1319) for the relief of Abednego B. Rowden, from Massachusetts stated that he intended his
late second lieutenant eleventh Tennessee motion to cover the point of order. The Chair cavalry; which was read a first and second thereupon entertained the point of order.
The bill directs that there be paid to the Mr, WASHBURN, of Massachusetts. I submit to the House wbether these bills should all || applicant the pay of second lieutenant from go to the Committee of the Whole.
August 31, 1863, to December 5, 1864, deductMr. COBB. I rise to a point of order. The || ing such sum as may have been paid him in a gentleman from Massachusetts (Mr. Wash
lower grade of military service for that period, BURN] was on the floor. Of course the gentle.
he having performed the service after promoman from Missouri (Mr. BENJAMIN] could make
tion, but, having been captured in the line of his point of order, but the gentleman from Mas
duty and imprisoned, he failed to be mussachusetts (Mr. WASHBURN) did not yield to his
tered in. colleague to make the motion to refer to the Mr. GARFIELD. I would like to ask the Committee on Appropriations.
gentleinan whether the general bill which was The SPEAKER. The Chair overrules the reported from the Committee on Military Affairs point of order on the ground that when the the other day and printed will not cover this point of order is made that a bill contains an case ? appropriation it is in order for any member to Mr. WASHBURN, of Massachusetts. Well, move its reference to any other committee than Mr. Speaker, I do not know, I will state to the Committee of the Whole. That motion the House the action of the Committee of was made by the gentleman from Massachu- Claims on this case, and another which we have
The only doubt the Chair has is whether like it, and if it is covered by the general bill that motion to refer to the Committee on Ap- referred to by the gentleman we shall not ask propriations should not stand instead of the its passage. It is a case in which an officer of objection to its consideration in the House. the Army was cominissioned to a higher rank,
Mr. COBB. I am satisfied with the ruling, and his commission was sent to him, but before but
he was mustered in under that commission to The SPEAKER. The Chair will rule that the higher rank he was taken prisoner and lay the gentleman from Massachusetts, having in a rebel prison for several months. He was made a motion to refer to the Coin mittee on afterward released and returned to his regiAppropriations, that motion must stand; and inent and was mustered in, dating from the if rejected, the point of order comes too late. time he returned. Under these circunstances
Mr. WASHBURN, of Massachusetts. Let the committee thought it was not fair that me say that the Committee of Claims have no because of his misfortune in being taken pris. particular interest in this matter. The com- oner be should lose his pay for the rank which mittee have spent considerable time in examin- he would have filled if he had not been taken ing this bill, which has passed the Senate by prisoner. the unanimous recommendation of the Com- Mr. GARFIELD. If the gentleman will mittee of Claims there, and have reported it to allow me, I will state in a few sentences the the House without a dissenting voice. Now, I provisions of the general bill which the Comif it is the desire of the House to refer all the mittee on Military Affairs have prepared and bills that the Committee of Claims have are only waiting to be called to report, and the reported to the Committee on Appropriations, | gentleman can see if it covers this case. then I have nothing to do but to submit. Mr. WASHBURN, of Massachusetts. Well, But there is no reason why this bill should be if there is no objection to this bill, let it pass. referred any more than others that we have Mr. GARFIELD. I will say that there are examined, and unless there is some special || fifty or sixty of these cases before the Com. reason given for its reference I trust it will not mittee on Military Affairs, and we concluded be referred. I would like to hear my colleague to draw upa general bill very carefully to cover state any reason he may have for its reference. such cases as ought to be covered rather than Mr. BÚTLER, of Massachusetts. The reason to pass special biils.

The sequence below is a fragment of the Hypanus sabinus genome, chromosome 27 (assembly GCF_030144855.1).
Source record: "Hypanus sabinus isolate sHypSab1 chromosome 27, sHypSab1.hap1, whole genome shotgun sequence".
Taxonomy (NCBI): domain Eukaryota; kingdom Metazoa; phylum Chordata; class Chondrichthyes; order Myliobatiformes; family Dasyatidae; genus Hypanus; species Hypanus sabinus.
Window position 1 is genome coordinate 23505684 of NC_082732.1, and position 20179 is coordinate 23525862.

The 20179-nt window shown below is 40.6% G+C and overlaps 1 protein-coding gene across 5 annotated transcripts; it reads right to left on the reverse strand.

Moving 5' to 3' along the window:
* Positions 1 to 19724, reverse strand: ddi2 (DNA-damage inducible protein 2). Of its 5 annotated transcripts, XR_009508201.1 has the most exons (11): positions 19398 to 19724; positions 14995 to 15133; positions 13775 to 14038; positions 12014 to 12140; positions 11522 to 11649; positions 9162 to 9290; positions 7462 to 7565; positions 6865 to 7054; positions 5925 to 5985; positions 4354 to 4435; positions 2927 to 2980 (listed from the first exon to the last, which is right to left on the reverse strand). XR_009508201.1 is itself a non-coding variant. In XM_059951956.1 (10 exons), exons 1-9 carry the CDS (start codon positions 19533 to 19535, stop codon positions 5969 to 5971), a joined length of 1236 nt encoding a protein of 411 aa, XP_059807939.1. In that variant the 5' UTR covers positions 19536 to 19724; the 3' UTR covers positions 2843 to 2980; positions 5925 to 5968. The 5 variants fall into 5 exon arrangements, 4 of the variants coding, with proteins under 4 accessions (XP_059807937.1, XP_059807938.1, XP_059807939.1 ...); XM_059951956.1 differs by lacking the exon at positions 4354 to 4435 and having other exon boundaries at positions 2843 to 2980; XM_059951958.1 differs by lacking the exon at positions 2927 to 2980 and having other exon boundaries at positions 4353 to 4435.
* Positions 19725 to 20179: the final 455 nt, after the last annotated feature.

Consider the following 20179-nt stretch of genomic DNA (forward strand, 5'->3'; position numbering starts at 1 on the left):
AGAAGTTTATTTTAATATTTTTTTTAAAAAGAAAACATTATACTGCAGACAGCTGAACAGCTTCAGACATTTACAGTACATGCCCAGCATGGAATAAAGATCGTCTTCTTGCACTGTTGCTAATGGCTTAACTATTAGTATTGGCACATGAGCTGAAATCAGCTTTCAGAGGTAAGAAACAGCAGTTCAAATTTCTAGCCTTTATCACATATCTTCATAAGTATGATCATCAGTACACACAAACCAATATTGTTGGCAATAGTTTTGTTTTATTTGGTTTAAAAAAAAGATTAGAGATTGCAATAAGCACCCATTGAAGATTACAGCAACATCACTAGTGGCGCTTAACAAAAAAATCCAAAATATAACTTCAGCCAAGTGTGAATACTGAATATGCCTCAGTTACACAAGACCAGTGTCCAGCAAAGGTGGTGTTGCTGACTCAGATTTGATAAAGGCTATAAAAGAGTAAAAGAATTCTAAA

We have drawn up a bill why I named the Committee on Appropriations to this effect: that a commission shall be conwas that the bill contains an appropriation of sidered to have been received when it reached money. I do not desire to make any opposition the headquarters of the regiment or corps in to it. The Committee on Appropriations can which he was serving, and if he was on the report at any time, whereas the bill might be duty of the rank to which he was commissioned lost if it is referred to the Committee of the at the time the commission was received ani! Whole.
was captured and taken away he shall be Mr. BLAINE. The Committee on Appro- || mustered in as of the date when the commispriations can report at any time only for ref- sion was received at headquarters. I think erence, not for action.
that perfectly covers these cases, and I hope Mr. WASHBURNE, of Illinois. They can- the gentleman will let this bill lie over until not report private bills at any time.
action can be had on the general bill. Mr. WASHBURN, of Massachusetts. I Mr. WASHBURN, of Massachusetts.
I only wish to state that the reason my colleague will ask that the bill be recommitted to the assigns applies to every bill reported from our Committee of Clains, with the privilege of committee. I do not know that there is a bill | reporting it back at any time. that we report which does not contain a greater Mr. GARFIELD. I hope that will be done,